After talking for more than an hour and a half in the Socialist Hollande’s Elysee Palace, both agreed that the European Union must change tack to focus more on growth and jobs and called for dialogue on the Greek debt crisis.
Hollande said Europe should show more “solidarity” after the election of the anti-bailout government in Athens, which he said “underscored that austerity as the only perspective and reality wasn’t tolerable anymore.”
“But there is also respect for European rules, which are imposed on everyone, France too, and it’s not always simple,” Hollande told reporters with Tsipras at his side. “And then respect for commitments that have been made in connection to debts related to states.”
France, which has missed budget targets of its own, has offered to help Athens in debt talks but rejects cancelling the country’s debts and said it would not take part in any anti-Berlin front.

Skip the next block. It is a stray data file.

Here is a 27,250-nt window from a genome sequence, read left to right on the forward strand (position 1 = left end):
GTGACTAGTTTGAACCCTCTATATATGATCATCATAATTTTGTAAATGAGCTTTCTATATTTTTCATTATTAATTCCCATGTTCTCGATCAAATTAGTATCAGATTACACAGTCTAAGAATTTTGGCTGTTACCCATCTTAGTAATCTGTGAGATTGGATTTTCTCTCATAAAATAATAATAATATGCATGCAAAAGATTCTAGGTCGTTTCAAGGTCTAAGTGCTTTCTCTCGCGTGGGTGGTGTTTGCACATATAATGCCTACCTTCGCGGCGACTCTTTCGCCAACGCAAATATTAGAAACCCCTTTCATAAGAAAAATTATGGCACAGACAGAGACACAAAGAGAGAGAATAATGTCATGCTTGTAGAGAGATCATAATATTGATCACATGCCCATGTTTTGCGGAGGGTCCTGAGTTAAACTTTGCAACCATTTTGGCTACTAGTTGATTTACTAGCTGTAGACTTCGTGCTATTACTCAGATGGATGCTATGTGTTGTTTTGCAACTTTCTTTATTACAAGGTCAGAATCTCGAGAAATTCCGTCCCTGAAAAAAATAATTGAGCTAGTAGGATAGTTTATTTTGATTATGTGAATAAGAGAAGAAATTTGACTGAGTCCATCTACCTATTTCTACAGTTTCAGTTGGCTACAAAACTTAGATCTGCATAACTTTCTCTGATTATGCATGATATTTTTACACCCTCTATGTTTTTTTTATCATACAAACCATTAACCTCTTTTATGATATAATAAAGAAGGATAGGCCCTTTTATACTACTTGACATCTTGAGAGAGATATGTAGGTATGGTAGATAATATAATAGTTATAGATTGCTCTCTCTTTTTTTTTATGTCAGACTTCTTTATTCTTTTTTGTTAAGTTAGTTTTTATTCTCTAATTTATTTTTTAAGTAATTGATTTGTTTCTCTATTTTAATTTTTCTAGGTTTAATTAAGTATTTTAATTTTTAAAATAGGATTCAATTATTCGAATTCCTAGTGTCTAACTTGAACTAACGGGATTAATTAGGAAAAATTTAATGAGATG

Tsipras and Finance Minister Yanis Varoufakis are meeting senior officials across Europe this week to seek support for a new agreement on Greece’s debt.
The 40-year-old Greek prime minister, standing in an open-collared shirt next to a more formal, tie-wearing Hollande under the Elysee’s golden ceilings, urged France to play a key role in changing Europe’s economic policies.
“The debt must become viable, this is what we must discuss,” he said, adding that he had put “realistic” proposals to EU partners in meetings over the past few days.
“I am convinced we can work together to get out of the crisis in Greece and to help Europe overcome the crisis.”
In a comment that some will see as aimed at austerity-champion Germany, Tsipras added: “All countries must work on an equal footing. In the euro zone there are not landlords and tenants, we are all flatmates.”